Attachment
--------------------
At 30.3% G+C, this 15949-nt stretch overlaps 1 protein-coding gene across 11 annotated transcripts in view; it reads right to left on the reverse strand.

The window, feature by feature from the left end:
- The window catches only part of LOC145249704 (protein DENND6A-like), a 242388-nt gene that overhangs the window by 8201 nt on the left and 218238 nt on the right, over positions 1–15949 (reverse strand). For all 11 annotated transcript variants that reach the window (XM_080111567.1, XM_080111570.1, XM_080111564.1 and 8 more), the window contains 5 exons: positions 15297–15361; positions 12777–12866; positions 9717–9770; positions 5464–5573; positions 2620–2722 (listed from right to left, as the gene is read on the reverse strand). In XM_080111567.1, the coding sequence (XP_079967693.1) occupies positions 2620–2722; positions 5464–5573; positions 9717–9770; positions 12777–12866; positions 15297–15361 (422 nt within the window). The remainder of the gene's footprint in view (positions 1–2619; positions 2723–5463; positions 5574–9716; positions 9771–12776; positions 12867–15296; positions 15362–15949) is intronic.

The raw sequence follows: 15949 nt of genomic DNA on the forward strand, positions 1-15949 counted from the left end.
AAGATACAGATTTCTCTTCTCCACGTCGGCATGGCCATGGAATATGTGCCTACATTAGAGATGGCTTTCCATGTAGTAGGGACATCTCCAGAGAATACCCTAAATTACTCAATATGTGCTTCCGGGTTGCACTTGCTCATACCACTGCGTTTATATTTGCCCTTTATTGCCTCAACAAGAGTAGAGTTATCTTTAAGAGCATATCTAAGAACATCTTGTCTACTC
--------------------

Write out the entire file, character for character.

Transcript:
At 30.3% G+C, this 15949-nt stretch overlaps 1 protein-coding gene across 11 annotated transcripts in view; it reads right to left on the reverse strand.

The window, feature by feature from the left end:
- The window catches only part of LOC145249704 (protein DENND6A-like), a 242388-nt gene that overhangs the window by 8201 nt on the left and 218238 nt on the right, over positions 1–15949 (reverse strand). For all 11 annotated transcript variants that reach the window (XM_080111567.1, XM_080111570.1, XM_080111564.1 and 8 more), the window contains 5 exons: positions 15297–15361; positions 12777–12866; positions 9717–9770; positions 5464–5573; positions 2620–2722 (listed from right to left, as the gene is read on the reverse strand). In XM_080111567.1, the coding sequence (XP_079967693.1) occupies positions 2620–2722; positions 5464–5573; positions 9717–9770; positions 12777–12866; positions 15297–15361 (422 nt within the window). The remainder of the gene's footprint in view (positions 1–2619; positions 2723–5463; positions 5574–9716; positions 9771–12776; positions 12867–15296; positions 15362–15949) is intronic.

The raw sequence follows: 15949 nt of genomic DNA on the forward strand, positions 1-15949 counted from the left end.
AAGATACAGATTTCTCTTCTCCACGTCGGCATGGCCATGGAATATGTGCCTACATTAGAGATGGCTTTCCATGTAGTAGGGACATCTCCAGAGAATACCCTAAATTACTCAATATGTGCTTCCGGGTTGCACTTGCTCATACCACTGCGTTTATATTTGCCCTTTATTGCCTCAACAAGAGTAGAGTTATCTTTAAGAGCATATCTAAGAACATCTTGTCTACTC